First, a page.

‘Refuge 2021’, presented by Arts House

‘Refuge 2021’ ignites dialogue about climate emergency between artists, emergency experts and members of the local community. Together they share their individual perspectives, knowledge, experience and cultural traditions, to find ways that we can be more prepared when ‘crisis meets crisis.’

Latai Taumoepeau's, MASS MOVEMENT, in Refuge 2021, Melbourne
Latai Taumoepeau, MASS MOVEMENT, Refuge 2021. Photograph: Teresa Tan. Courtesy the artist and Arts House, Melbourne

Over the past six years Arts House, Melbourne’s centre for contemporary performance and interactive artforms has been working with the Red Cross, Emergency Management Victoria, the SES and the wider reaching community to activate innovative and meaningful responses to emergency situations, channelling them out to audiences in creative ways via the annual ‘Refuge’ program. In 2021 ‘Refuge’ takes a more urgent stance says Arts House Artistic Director, Emily Sexton.

“Our program is no longer something to imagine in the future. It’s here and we’re all dealing with it right now.” ‘Refuge 2021’ aims to shift perceptions “beyond hierarchy and bureaucracy,” Sexton says.

Throughout last year’s bushfires, the current pandemic and recent floods, it’s clear that government authorities, the emergency management sector and local community leaders must work closely together. Communities must be fully engaged and central to the planning and delivery of possible crisis solutions – Sexton.

Until 16 May, ‘Refuge 2021’ is showcasing 13 provocative new projects from a range of artists and their collaborators at venues including North Melbourne Town Hall, Flagstaff Gardens, Billabong Park, North Melbourne Community Centre as well as other offsite locations, and via digital portals online.

Highlights include the interactive PlayReactive game designed by Harry Lee Shang Lun, which draws audiences towards the moment when disasters collide. Combining the components of video and board game play, with public lectures, data visualisation, Indigenous land views, systems thinking and expert research, PlayReative invites players to build, destroy and reimagine a new city while coming face to face with experiences of catastrophe and survival. Click here to read Lun’s historic timeline of what has led to the current climate and to play the game (suitable for ages 16+).

Harry Lee Shang Lun's, Convergence, interactive game in Refuge 2021, Melbourne
Harry Lee Shang Lun, Convergence, Refuge 2021. Photograph: Anu Kumar. Courtesy the artist and Arts House, Melbourne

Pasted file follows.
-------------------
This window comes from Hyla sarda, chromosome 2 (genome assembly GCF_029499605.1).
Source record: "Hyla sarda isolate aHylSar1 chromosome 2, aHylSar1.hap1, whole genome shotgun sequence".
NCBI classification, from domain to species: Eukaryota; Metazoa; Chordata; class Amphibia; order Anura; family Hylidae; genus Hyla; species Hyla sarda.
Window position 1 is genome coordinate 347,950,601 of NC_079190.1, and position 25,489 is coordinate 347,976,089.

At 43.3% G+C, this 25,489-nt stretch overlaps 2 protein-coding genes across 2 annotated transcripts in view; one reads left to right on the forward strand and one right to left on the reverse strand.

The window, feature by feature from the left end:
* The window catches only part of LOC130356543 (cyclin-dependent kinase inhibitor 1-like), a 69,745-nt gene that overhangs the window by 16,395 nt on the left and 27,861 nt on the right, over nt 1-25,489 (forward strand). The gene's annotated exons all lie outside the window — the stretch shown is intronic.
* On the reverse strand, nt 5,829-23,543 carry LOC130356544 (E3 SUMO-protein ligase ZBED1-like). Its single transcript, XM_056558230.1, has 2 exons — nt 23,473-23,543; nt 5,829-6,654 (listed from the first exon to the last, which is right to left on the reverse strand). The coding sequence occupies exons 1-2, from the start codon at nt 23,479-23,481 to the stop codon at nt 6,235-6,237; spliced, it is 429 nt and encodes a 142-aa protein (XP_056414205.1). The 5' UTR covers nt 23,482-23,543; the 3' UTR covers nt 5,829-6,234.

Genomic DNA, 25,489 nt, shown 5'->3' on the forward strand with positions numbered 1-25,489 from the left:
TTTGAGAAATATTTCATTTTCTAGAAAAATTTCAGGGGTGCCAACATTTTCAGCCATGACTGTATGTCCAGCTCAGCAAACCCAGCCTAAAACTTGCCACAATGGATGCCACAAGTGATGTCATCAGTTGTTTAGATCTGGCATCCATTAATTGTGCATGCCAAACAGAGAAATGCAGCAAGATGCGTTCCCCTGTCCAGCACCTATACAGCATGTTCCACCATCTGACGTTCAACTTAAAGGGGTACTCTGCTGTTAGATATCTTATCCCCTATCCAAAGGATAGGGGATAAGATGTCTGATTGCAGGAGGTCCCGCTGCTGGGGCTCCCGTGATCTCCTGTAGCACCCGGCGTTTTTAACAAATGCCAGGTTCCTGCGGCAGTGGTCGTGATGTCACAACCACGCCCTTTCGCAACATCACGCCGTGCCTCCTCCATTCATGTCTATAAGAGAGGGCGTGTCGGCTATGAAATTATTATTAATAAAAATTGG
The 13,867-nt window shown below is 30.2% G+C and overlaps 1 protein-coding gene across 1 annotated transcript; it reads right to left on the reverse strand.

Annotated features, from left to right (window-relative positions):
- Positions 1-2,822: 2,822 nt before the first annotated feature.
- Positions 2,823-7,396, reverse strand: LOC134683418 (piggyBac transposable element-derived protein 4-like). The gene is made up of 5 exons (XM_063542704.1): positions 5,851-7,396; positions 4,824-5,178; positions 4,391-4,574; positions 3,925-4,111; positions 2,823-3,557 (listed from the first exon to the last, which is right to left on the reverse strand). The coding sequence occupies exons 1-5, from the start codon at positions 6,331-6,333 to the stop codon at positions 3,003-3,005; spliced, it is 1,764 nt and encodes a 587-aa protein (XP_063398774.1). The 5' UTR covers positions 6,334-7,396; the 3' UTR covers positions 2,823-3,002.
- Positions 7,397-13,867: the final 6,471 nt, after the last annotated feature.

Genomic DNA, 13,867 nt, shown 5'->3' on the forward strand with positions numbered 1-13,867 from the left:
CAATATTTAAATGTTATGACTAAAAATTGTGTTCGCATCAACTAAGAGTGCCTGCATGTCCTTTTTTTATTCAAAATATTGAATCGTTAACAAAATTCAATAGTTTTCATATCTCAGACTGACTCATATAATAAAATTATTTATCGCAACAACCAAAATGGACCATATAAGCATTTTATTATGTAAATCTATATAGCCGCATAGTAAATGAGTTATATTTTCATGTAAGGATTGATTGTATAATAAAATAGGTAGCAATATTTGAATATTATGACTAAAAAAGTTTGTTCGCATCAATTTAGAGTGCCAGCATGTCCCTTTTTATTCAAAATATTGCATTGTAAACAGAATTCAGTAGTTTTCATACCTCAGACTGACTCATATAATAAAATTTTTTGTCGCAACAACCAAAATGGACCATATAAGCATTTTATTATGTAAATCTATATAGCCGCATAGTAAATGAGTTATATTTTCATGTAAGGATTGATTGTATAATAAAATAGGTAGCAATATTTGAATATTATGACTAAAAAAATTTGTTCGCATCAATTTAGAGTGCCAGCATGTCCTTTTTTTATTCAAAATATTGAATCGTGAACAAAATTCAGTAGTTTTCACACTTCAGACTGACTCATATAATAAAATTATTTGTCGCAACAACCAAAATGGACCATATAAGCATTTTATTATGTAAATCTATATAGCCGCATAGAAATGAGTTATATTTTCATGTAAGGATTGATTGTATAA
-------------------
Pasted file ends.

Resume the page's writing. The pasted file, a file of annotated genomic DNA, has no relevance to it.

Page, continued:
Artist, writer and member of this mob art collective, Neika Lehman, presents ‘I am here, You are there, I miss you’, a six-panel window commission positioned on the North Melbourne Town Hall. The work reflects on personal feelings shared between people in Melbourne, as well as what was felt, but not necessarily spoken about during the challenges of the past year.

Latai Taumoepeau’s ‘MASS MOVEMENT’ invites audiences to connect deeply with the experience of forced relocation via a series of audio-works, which take listeners on a poetic and participatory exploration across Melbourne waterways from Naarm to Birrarung. Then, ‘MASS MOVEMENT FOLAU: The Arrival’ motions a mass choreography of 100 bodies drawing on a flag semaphore and its use for emergency communication. Click here to participate in an orchestrated movement of drumming and percussive dance, at Flagstaff Gardens on May 16 at 3pm.

Developed in collaboration with Boonwurrung Elder N’arwee’t Carolyn Briggs and sound artist Theo McMahon, Cass Lynch’s audio and essay recording ‘Watershed’ dives into the rich history of Melbourne’s waterways and highlights the resilience of Country and the meaning of change. Find a quiet place and click here to listen, and to read Lynch’s telling of Birrarang-ga, the River Country, the largest wetland in Australia, which the artist reveals is today buried under the built landscape of North Melbourne.

Keg de Souza’s ‘Not a Drop to Drink’ installation and series of performative meals addresses issues of food and water shortages as preparation for climate crisis. The drought responsive menu has been developed in consultation with Indigenous Elders, farmers, water-policy lawyers and botanists, with meals designed by Mabu Mabu’s Nornie Beru. ‘Not a Drop to Drink’ kicks off inside a temporary architectural site accompanied by an immersive soundscape created by Madeleine Flynn and Tim Humphrey. Bookings are not required. More information is available here.

Keg de Souza's, Not a Drop to Drink, for Refuge 2021, Melbourne
Keg de Souza, Not a Drop to Drink, Refuge 2021. Photograph: Rafaela Pandolfini. Courtesy the artist and Arts House, Melbourne

Book Launch: Black Wattle is a print publication created by this mob arts collective, which is launching at Footscray Community Arts Centre on Wednesday 5 May at 6pm. Forty pages compile essays, poetry, photography, collages and illustrations by five key artists who reveal conversations they exchanged throughout lockdown, which reflect on waterways, backyard gardens, thinking locally and relationships to place. This is a free event, RSVP is essential click here.

The natural world should be at the forefront of our vision for a sustainable future, yet we continue to plunder it with our detritus ways. With the certainties of climate crisis biting at our heals ‘Refuge 2021’ calls attention to climate change, and the urgent need for more cohesive action in crisis management from all levels of the community.

Jump onboard and explore the full calendar of events in ‘Refuge 2021’ at artshouse.com.au